The term eczema describes several non-contagious conditions where the skin becomes inflamed, red, dry and often itchy. While the exact cause is unknown, certain factors including stress, diet, irritants (including some soap-based products), allergens and environmental conditions can all trigger flare-ups.
What are the symptoms?
Eczema commonly affects the hands and areas where the skin naturally folds, for instance the inner elbows and backs of the knees, though the severity can differ greatly from person to person. Symptoms typically include patches of chronically itchy, dry, thickened skin, though there are several different types of eczema, each of which has different symptoms and triggers. The most commonly occurring are:
Atopic eczema is the most common form of the condition and is typically characterised by patches of itchy, inflamed skin. The condition may come and go according to exposure to certain triggers or causative effects. Atopic eczema tends to run in families who often have a history of allergic conditions, such as asthma or hayfever.
Contact eczema, or contact dermatitis as it’s sometimes known, is a localised skin reaction that results in redness, itching and burning where the skin has come into contact with an allergen or irritant such as an acid, cleaning agent, or other chemical substance. It can also be aggravated by contact with irritants in common substances such as wool and synthetic fabrics, sweat, soap and other agents that dry out the skin.
The symptoms of seborrhoeic eczema include yellowish, oily, scaly patches of skin commonly occurring on the scalp and face. Not necessarily typified by itching, dandruff and cradle cap are both classed as seborrhoeic eczema.
Who is affected?
Eczema affects 1 in 12 adults and affects men and women equally. It’s also common in children and infants, although many outgrow it before they start school. Like asthma, eczema appears to run in families, with certain genes apparently making individuals more prone to the symptoms. Since eczema may also be linked to stress, it’s common for sufferers to experience flare-ups in response to times of emotional flux, for instance during exams or moving house.
Treatments for eczema include topical emollient creams and ointments, steroid creams, antibiotics and antihistamines. In mild cases, your GP may recommend over-the-counter hydrocortisone cream but will sometimes prescribe a stronger steroid cream if symptoms are more severe.
Other treatment options are available for more persistent and severe cases – please speak to your GP for the best recommendation for you.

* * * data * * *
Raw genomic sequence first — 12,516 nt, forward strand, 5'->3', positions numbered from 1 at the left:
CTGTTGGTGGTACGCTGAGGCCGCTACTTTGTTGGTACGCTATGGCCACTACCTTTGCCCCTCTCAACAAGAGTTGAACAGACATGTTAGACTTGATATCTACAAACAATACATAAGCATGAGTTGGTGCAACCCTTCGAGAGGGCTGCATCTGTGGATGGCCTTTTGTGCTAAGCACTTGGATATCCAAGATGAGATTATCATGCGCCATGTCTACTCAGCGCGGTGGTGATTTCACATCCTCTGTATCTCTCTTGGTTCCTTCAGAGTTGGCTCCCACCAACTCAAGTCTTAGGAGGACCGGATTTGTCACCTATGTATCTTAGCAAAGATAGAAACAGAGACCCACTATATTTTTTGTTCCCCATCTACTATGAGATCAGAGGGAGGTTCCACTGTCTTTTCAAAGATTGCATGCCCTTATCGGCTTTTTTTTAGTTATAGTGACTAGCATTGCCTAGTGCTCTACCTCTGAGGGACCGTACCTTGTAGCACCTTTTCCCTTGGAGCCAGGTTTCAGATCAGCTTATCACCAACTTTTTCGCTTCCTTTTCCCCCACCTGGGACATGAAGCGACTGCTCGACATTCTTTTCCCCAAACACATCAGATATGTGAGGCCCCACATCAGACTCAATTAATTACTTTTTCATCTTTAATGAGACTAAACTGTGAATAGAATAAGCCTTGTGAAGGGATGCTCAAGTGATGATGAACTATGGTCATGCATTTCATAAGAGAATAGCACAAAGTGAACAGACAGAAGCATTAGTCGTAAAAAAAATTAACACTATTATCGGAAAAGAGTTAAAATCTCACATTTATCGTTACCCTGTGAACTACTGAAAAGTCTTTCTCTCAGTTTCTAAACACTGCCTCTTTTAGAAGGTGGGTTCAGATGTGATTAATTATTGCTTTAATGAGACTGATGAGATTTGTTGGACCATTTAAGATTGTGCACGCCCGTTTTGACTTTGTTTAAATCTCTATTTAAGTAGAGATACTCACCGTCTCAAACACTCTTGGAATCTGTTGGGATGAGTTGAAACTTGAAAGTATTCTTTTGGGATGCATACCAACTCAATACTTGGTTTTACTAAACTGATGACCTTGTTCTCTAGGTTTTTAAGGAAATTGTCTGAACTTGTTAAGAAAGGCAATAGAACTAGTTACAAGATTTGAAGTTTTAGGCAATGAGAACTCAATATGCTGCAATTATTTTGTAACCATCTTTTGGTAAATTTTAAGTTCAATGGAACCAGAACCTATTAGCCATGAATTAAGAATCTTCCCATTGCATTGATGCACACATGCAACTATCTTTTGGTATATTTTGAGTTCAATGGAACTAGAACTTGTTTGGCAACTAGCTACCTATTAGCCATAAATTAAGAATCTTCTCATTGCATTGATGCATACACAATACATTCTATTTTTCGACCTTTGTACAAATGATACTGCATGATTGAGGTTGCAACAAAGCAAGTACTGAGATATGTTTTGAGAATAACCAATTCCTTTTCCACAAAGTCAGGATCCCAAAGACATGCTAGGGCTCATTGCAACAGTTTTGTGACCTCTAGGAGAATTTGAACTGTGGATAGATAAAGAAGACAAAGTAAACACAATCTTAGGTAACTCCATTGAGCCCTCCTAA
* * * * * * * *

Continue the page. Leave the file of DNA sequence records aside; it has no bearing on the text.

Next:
A good skincare routine is an essential step in helping to control eczema and may often be enough to ease symptoms in very mild cases. Choose a gentle cleanser and avoid harsh, highly fragranced soaps or bubble baths which may exacerbate symptoms.
Avoid taking hot showers and baths which can dry out the skin further and pat, rather than rub, yourself dry. To help seal moisture into the skin, apply moisturiser directly after bathing or showering, following the line of natural hair growth.
While eczema is complex with many attributing factors, there are certain steps you can take to help manage the condition.
Choose your clothing carefully
Certain fabrics, including many non-breathable synthetics, and even some wools, can irritate eczema-prone skin. To lessen symptoms, choose loose-fitting clothes made from natural fabrics like cotton or linen that allow for good airflow around the skin. Pre-wash all new clothes to remove potential irritants before wearing and use a mild, non-biological washing powder, making sure that clothes are rinsed fully of all soap before wearing.
Resist the temptation to scratch
It’s difficult, but if you can, try to avoid scratching eczema which can cause further damage, even infection, to the already compromised skin surface. It may be useful to wear cotton gloves at night to discourage scratching.
Avoid strenuous exercise during flare-ups
While it’s important for your mental and physical wellbeing to keep active, avoid strenuous exercise that causes excessive sweating which can further irritate eczema symptoms. Instead, stick to gentle, moderate exercise like walking, yoga or pilates.
Identify your stress triggers
It’s not fully understood why, but stress can worsen some sufferers’ symptoms. For others, the eczema itself becomes a source of stress. Recognising your stress triggers can help you avoid them. Minimise stress levels by exercising gently and regularly, taking up a new hobby that you find relaxing or by adopting relaxation techniques like meditation or mindfulness.
Regulate body temperature
Extremes of temperature can make your eczema symptoms worse. During the warmer months, sweat can irritate your skin making it prickly or itchy, while in the winter, low humidity caused by central heating leeches moisture from the skin.
Avoid heavy duvets or electric blankets that may cause you to sweat at night and keep your central heating at a moderate level.
Pick your beauty products carefully
Highly fragranced creams and lotions, as well as strong perfumes, are generally best avoided by eczema suffers. Choose make up that is hypo-allergenic or fragrance-free and always keen your brushes clean to lessen the risk of infection on broken skin.
For further information
The National Eczema Society
National Eczema Society
11 Murray Street
Helpline Tel: 0800 089 1122